Bradley Wiggins successfully defended his yellow jersey in the final mountain stage of the race, while Alejandro Valverde took his biggest win since returning from a doping ban
Words by Edward Pickering in Bagnères-de-Luchon
Thursday July 19, 2012
Team Sky didn’t even need to crush the life out of Bradley Wiggins’ rivals on the final mountain stage of the race – Liquigas, oddly, did that for them, pacing the yellow jersey group up the Port de Balès and early part of the Col de Peyresourde. It did them no good – Vincenzo Nibali was distanced on the climb to Peyragudes, above the Peyresourde, and their efforts came to nothing.
But the work done by Liquigas did reduce Sky to two men: Wiggins and Chris Froome. And on Peyragudes, the British pair, the two strongest riders in the race, duly drew clear of what was left of the lead group.
In that situation, drawing decisively clear of all the other possible rivals for yellow, and half a minute behind a faltering Alejandro Valverde, there were two options: cement the overall standings, or go for the stage win.
But instead, away from the protective shelter of Sky’s climbing domestiques, the two Brits feinted and parried. Froome rode away from Wiggins, turned, beckoned the yellow jersey on, and visibly slowed. All the way up to Peyragudes, Froome seemed to be marginally gaining on Wiggins.
Valverde held on to win the stage by 20 seconds. Waiting for Wiggins cost Froome, who was clearly feeling perky, a possible run at the stage win. As for the overall, Sky’s hold on the yellow jersey continued tightening into a deathgrip.
Wiggins later said that he’d lost focus on the last climb, having survived the worst of the Tour’s mountains with his lead intact, which explained his inability to follow Froome.
What is clear, however, is that Sky’s focus on the yellow jersey obscures all else. If Froome had gone after Valverde with the strength his riding implied he was capable of, he’d have been in contention for the stage. But even with Wiggins drawing clear of third-placed Nibali, Froome elected, or was ordered, to stay with the yellow jersey.
The British team has come to the Tour de France to win the general classification as the culmination of a plan that goes back months and years. Mark Cavendish’s stage-winning ambitions have already been sacrificed on the altar of Sky’s yellow jersey project. The world champion has so far taken only one victory, improvised off the back of other teams’ leadouts, although there are still two possible sprint stages to come. Now a possible second stage win for Chris Froome has been deemed too much of a risk.
A measure of how peripheral stage wins are to Sky, unless they are within the context of the yellow jersey battle, is that eight of the last nine road stages have been won from breaks. Sky haven’t been riding on the front since the Vosges to chase stages, they’re just wearing down their rivals. It’s not that they don’t care about stage wins, just that there is one goal, and everything else is secondary.
If everybody had Sky’s ability to avoid temptations, even harmless ones, we’d probably achieve a lot more than we do. Their single-minded focus is remarkable. But it’s difficult to love.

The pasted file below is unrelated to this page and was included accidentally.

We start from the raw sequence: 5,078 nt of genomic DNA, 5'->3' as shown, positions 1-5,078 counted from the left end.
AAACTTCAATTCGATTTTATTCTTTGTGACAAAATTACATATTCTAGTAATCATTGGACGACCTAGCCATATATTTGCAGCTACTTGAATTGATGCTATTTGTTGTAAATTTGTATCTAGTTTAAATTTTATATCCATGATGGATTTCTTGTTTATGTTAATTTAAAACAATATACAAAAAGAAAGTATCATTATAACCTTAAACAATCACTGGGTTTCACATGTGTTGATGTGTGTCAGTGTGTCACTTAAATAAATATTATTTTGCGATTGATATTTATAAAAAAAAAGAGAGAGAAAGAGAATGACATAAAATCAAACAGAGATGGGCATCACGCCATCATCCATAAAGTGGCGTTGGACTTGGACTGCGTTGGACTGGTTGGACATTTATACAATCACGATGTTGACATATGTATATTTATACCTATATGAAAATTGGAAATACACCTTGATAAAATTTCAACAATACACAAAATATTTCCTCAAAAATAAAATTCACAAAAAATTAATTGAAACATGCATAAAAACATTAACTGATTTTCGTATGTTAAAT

With only four stages left, and 14 teams still without a stage win, there was keen competition to get into the early break. Other riders also had an agenda – Thomas Voeckler and Fredrik Kessiakoff, the two riders left in contention in the King of the Mountains classification, were eyeing up the mountains points on offer.
These two agendas overlapped at the summit of the Col de Menté, when Voeckler and Kessiakoff’s sprint for the points drew clear a handful of riders, including Valverde. Vincenzo Nibali temporarily joined the party, but voluntarily slowed up when it became clear he wouldn’t be allowed to stay up the road by his rivals.
Eventually, 18 riders coalesced into the lead group. Importantly, Voeckler, Kessiakoff and Valverde were joined by Valverde’s Movistar team-mate Rui Costa. The constant climbing and descending eroded the group to 10, then the Port de Balès shattered the integrity of the group. First Gorka Izaguirre and Jorge Azanza of Euskaltel, along with Ag2r’s Blel Kadri, went clear, then Costa, who won the Super Besse stage last year, went on the attack. Valverde bridged to his team-mate, then set off on his own.
At the same time, Liquigas started chasing.
If their plan was to try and wrest the Tour from Wiggins and Sky, they were going the wrong way about it. It was a one-dimensional tactic, and one which has served Sky extremely well, but the British team are defending a two-minute lead in the GC. All Liquigas were doing was saving Sky the effort of riding in exactly the same way.
And if their plan was to chase down Valverde and win the stage with Nibali, they’d overestimated the strength of their leader.
By the early slopes of the Peyresourde, Liquigas looked exposed. There were 13 kilometres to go, but Nibali only had one rider left on the front: Ivan Basso. The Italian’s relentlessly grinding pace dropped several rivals, but all he succeeded in doing was setting Jurgen Van den Broeck up to attack with eight kilometres left.
Only seven riders could follow the Belgian: Chris Horner, Wiggins, Froome, Nibali, Pierre Rolland, Thibaut Pinot and Tejay Van Garderen. A single file of wasted riders hit the climb to Peyragudes, with Wiggins moving to the front. Was he setting up Froome to attack?
One by one, Sky’s rivals dropped off the back under Wiggins and Froome’s pressure. Van Garderen fell away, then Nibali and Rolland. Van den Broeck couldn’t follow, nor Pinot.
Just two riders left at the front: Wiggins and Froome. And the stage win offered to them, but turned down.
Sky have all but won the Tour de France, and they have done it imperiously. Nothing else matters.